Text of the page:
And who knows, maybe I'll start posting more often (hahahaahhahaahahahahahahaha *wipes away tears* whoooo wow, who am I kidding?).

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Using Python to Get Out the Vote

After taking a year off from PyOhio due to a scheduling snafu (off-by-one errors apparently aren't just for software), I was delighted to be back this year, and with a fresh talk to boot.

This spring, I helped my wife with the data munging aspect of a school levy get-out-the-vote campaign. We mashed up school directory data with Ohio voter registration records to produce targeted contact lists for phone calls, mailings, and door-to-door visits, reducing redundant contacts and eliminating wasted contacts.

The technology involved is pretty straightforward, involving a little bit of Python and some pretty basic SQLAlchemy and Alembic (in fact, it was my first serious dive into both SQLAlchemy and Alembic).

The talk seemed to go pretty well, and I had some great conversations about it afterwards. Hopefully it will be inspiring or at least of some value to folks looking to do some useful things with Python.

Here are the slides:

And you can watch the video too.

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PyCon 2016 Dates

I blanked on the dates for PyCon 2016 the other day, and Google was strangely silent on the subject, so here, for your reference (and my SEO benefit), are the dates for PyCon 2016:

  • Tutorials: May 28–29, 2016
  • Conference: May 30–June 1, 2016
  • Sprints: Starting June 2, 2016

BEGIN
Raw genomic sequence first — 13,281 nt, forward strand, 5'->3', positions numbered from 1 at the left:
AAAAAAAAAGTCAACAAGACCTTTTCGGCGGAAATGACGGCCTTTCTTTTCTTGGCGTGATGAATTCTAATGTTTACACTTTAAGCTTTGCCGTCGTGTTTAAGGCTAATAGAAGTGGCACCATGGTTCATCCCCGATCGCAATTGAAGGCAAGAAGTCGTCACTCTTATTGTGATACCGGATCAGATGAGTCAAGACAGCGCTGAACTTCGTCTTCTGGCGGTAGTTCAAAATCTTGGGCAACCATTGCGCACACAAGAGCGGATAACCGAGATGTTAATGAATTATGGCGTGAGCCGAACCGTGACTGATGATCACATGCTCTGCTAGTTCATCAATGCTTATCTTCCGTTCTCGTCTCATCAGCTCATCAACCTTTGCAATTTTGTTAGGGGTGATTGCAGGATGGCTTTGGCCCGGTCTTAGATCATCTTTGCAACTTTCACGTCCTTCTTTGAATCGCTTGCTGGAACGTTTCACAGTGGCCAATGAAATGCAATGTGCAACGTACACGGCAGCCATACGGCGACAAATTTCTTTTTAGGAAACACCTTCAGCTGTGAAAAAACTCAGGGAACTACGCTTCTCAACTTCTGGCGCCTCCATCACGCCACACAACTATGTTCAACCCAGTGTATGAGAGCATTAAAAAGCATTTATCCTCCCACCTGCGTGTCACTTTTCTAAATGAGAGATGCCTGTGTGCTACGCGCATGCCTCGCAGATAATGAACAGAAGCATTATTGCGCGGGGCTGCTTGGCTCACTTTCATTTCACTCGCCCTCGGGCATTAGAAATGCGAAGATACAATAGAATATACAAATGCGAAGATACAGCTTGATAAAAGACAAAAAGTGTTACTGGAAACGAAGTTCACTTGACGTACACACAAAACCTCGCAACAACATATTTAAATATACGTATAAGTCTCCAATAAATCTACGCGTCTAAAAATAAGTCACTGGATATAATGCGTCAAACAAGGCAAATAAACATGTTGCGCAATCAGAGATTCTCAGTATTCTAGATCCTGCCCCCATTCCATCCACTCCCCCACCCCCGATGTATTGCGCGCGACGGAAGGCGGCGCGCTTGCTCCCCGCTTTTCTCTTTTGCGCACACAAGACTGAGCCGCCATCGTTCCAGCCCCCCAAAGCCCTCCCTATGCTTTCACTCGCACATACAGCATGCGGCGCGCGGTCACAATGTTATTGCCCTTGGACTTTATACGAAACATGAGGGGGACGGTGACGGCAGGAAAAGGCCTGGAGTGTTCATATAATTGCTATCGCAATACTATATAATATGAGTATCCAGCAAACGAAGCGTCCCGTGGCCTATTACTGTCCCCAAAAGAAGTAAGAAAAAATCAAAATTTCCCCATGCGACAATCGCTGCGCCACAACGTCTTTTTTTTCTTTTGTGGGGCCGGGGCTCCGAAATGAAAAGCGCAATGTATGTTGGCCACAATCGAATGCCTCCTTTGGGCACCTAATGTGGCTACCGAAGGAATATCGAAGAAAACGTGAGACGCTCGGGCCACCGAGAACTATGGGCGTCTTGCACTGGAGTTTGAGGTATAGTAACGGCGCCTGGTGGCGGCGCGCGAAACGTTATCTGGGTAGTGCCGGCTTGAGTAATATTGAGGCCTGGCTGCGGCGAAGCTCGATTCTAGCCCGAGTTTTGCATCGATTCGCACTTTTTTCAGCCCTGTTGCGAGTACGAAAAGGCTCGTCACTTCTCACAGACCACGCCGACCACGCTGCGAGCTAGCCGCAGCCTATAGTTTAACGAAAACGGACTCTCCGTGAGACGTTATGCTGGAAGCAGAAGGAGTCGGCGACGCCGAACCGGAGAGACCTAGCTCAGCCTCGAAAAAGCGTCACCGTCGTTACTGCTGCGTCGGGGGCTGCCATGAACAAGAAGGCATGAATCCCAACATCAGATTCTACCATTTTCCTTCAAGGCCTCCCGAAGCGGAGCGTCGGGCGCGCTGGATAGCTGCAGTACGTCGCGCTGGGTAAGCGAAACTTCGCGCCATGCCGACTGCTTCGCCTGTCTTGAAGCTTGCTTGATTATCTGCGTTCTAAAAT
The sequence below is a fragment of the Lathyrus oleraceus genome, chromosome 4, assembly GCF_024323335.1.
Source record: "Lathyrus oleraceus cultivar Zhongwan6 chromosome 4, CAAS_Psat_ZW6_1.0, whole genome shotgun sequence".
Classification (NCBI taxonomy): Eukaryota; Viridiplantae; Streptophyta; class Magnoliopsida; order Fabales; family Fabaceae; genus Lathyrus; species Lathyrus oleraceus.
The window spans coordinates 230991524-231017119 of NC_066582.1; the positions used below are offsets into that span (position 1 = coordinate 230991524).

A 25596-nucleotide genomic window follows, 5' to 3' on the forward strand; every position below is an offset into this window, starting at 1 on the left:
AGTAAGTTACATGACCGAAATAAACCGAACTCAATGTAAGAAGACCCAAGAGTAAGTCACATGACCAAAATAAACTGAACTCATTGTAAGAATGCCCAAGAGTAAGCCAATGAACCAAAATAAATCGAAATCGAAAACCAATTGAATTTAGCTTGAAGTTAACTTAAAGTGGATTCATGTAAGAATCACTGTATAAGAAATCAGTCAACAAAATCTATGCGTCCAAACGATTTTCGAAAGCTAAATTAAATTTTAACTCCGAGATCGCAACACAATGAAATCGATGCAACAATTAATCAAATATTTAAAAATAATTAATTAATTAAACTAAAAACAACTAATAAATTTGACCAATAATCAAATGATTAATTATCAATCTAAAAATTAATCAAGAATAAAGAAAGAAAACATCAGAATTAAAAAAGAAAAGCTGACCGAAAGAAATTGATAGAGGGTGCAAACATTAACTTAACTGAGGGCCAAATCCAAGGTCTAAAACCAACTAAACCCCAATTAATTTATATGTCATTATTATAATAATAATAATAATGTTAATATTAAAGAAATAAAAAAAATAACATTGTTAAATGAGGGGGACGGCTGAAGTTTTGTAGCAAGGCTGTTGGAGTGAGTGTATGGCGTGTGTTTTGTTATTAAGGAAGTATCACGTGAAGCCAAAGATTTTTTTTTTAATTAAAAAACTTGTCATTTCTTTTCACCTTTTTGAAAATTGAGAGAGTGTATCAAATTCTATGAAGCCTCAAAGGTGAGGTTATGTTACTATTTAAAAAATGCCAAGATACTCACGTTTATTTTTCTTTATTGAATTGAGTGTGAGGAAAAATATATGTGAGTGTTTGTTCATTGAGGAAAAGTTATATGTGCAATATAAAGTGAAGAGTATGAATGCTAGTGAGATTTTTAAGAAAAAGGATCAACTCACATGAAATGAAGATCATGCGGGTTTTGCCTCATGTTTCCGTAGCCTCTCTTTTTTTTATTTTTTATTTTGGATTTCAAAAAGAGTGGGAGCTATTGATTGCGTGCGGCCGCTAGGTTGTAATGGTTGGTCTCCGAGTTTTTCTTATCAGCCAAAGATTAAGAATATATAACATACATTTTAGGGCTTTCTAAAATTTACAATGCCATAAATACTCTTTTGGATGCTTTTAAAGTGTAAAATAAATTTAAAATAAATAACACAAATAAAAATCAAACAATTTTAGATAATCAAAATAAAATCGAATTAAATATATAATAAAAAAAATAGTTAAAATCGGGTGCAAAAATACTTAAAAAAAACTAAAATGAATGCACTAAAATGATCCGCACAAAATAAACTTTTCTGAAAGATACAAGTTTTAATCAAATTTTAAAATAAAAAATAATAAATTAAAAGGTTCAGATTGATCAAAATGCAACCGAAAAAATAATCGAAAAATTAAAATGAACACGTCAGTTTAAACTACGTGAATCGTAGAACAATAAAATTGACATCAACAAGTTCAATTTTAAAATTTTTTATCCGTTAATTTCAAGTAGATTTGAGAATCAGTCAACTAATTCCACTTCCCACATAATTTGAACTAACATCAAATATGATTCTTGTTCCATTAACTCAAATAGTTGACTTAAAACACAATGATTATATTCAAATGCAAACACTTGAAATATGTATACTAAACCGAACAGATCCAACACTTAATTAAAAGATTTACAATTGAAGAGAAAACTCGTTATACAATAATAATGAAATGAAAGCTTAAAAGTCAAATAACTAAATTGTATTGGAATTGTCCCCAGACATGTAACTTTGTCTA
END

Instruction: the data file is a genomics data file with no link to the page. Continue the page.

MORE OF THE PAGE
This means the tutorials will be over a weekend, and the conference will be during the week instead of the other way around, and it'll be a holiday weekend. I'm looking forward to finding out what this does to the dynamic of the conference.

Hopefully I'll see you there--if I can remember the dates, that is.

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Announcing Procatindex

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If you're even a little bit like me, you think Procatinator is one of the Internet's greatest achievements. (If you don't know Procatinator, pop on over there for a minute or two and you'll know whether the rest of this post is for you or not.)

If, like me, you have favorite cat GIF/music mashups but can't recall their exact URLs when you're trying to wow your friends, then my latest silly website project is for you.

Behold: the Procatindex!!

Procatindex.com keeps a list of all the Procatinator cats, with titles pulled from the music videos used. The list is automatically refreshed when there's a new cat, and you can subscribe to the RSS feed to make sure you never miss the latest additions.

The site and the script that refreshes it were built in a couple of hours with Requests and Flask, which made short work of the task. (If you aren't familiar with these, you should check them out. Though I have mixed feelings about Flask, it's a wonderful go-to for quick web apps like this. And Requests has become something I can no longer live without.)

Hopefully this improves the effectiveness of your procatination. Enjoy!

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Since You've Been Gone

All Gone

To everyone who now has Kelly Clarkson stuck in your head, you're welcome. (I know what it is you see, for it is in my mind also.)

Thanks largely to last year's 365 project, I posted a record 382 entries here on the old blog in 2012. So it feels strange that this is only my third post for 2013--and I missed February entirely!

What the heck happened to me? Life!

  • The first half of January was dominated by CodeMash and the eight-hour Django tutorial that I helped put on.
  • Mid-January through mid-March were consumed by preparations for the half-day web app security tutorial that I presented at PyCon.
  • I've also been crazy-busy preparing for and running our company's annual Hack Day event. We did a whole secret agent theme, going so far as to produce some extremely low-budget but nonetheless epic video segments in the style of the Bond films. Our audio team even made us a theme song, which I'm not ashamed to admit I enjoyed playing on a loop on my phone while I walked around the office in a tuxedo during the event.